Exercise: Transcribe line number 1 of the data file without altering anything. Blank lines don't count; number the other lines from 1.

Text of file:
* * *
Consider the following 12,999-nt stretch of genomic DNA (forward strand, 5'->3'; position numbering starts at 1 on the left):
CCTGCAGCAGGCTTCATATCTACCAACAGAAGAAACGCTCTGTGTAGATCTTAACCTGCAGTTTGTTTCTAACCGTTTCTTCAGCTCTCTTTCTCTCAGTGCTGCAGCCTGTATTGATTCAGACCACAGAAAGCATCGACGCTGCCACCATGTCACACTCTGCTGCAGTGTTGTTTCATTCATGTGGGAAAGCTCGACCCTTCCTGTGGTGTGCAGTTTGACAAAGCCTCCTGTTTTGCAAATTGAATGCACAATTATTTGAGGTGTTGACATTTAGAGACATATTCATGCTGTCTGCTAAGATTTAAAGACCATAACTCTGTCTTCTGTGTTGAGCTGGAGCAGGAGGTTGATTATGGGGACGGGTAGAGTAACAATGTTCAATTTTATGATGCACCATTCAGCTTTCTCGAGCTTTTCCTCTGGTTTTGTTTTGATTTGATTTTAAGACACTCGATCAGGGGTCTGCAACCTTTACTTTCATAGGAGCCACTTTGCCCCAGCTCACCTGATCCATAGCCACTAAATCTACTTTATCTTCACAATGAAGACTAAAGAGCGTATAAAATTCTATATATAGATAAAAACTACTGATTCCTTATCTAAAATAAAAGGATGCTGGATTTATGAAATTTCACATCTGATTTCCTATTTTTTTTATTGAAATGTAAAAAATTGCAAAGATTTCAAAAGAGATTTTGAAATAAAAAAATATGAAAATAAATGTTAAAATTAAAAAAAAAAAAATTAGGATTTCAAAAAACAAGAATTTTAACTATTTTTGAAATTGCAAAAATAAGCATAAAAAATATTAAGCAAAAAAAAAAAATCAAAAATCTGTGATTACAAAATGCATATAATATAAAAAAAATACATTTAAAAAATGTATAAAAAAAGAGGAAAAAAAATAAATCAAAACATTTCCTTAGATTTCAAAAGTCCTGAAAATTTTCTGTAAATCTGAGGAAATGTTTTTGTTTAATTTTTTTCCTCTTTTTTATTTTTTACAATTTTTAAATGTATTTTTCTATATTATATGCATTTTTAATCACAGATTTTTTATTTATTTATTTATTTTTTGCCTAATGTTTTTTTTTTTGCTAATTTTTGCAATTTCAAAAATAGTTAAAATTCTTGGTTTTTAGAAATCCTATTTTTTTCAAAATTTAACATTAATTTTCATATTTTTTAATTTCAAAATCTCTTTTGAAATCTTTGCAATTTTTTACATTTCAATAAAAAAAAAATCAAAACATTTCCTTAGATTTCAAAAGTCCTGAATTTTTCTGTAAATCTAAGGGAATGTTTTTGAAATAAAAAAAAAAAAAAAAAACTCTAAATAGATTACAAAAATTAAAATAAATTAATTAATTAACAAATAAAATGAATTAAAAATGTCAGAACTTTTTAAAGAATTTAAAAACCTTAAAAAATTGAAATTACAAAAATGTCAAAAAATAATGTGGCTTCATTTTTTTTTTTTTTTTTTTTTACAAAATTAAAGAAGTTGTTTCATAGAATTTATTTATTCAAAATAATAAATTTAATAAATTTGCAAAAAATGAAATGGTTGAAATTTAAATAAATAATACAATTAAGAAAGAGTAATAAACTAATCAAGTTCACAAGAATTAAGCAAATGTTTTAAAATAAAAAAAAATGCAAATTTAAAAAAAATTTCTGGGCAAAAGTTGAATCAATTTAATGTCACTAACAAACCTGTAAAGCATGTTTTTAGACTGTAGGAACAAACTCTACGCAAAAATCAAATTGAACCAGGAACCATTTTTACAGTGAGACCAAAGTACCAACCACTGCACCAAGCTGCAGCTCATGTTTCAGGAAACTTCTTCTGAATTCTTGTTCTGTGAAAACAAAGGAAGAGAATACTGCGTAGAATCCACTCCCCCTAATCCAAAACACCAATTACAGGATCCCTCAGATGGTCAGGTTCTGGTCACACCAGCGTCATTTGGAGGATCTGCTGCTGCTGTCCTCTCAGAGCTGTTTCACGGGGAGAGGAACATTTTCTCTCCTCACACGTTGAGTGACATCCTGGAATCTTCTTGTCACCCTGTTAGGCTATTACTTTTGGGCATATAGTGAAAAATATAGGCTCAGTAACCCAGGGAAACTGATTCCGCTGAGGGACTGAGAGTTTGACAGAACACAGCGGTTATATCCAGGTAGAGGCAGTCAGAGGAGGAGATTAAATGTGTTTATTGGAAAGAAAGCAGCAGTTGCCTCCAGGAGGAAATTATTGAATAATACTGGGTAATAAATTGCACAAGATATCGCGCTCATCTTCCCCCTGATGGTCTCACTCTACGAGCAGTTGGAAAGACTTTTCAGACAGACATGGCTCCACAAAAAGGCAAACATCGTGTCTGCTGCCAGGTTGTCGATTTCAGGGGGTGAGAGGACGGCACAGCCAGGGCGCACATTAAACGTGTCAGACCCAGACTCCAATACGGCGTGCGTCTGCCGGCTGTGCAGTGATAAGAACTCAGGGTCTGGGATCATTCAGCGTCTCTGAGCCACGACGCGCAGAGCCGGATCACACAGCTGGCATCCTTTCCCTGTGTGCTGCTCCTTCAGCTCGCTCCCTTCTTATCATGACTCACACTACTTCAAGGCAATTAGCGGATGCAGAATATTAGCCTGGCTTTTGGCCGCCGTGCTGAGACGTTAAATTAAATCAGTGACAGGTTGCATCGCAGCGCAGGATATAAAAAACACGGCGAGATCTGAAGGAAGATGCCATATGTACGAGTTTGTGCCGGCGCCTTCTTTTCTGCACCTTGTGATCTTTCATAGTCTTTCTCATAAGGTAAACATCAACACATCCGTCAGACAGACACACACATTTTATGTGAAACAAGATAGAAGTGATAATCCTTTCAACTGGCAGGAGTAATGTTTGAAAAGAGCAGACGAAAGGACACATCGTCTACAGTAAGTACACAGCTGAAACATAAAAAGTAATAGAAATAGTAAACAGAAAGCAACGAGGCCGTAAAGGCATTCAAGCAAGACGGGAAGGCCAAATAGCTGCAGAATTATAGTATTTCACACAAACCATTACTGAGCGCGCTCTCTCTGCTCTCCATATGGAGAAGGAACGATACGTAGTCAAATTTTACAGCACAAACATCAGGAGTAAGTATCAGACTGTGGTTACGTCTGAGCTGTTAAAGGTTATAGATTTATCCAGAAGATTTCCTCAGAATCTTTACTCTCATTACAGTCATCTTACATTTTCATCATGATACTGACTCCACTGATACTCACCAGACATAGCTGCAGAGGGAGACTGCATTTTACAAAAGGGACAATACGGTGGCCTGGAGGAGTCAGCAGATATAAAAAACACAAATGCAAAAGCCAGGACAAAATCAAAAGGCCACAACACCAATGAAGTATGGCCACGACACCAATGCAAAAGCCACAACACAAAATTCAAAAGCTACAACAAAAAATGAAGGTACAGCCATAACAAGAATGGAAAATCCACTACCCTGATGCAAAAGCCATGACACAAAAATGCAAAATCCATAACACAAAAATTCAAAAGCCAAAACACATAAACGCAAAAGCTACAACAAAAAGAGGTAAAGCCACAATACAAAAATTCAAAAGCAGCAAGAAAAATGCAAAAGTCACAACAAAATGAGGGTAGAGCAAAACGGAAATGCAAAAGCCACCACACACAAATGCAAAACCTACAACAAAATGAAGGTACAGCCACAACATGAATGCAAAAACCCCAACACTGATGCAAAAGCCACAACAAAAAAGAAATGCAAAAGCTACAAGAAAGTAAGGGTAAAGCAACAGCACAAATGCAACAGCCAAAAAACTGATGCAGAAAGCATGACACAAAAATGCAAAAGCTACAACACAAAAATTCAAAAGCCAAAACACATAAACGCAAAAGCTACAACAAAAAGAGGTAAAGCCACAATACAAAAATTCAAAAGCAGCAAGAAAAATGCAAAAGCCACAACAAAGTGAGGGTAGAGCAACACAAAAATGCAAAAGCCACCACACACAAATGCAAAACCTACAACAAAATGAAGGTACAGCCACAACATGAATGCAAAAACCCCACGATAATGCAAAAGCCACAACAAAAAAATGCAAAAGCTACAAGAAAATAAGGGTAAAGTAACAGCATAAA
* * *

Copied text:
Consider the following 12,999-nt stretch of genomic DNA (forward strand, 5'->3'; position numbering starts at 1 on the left):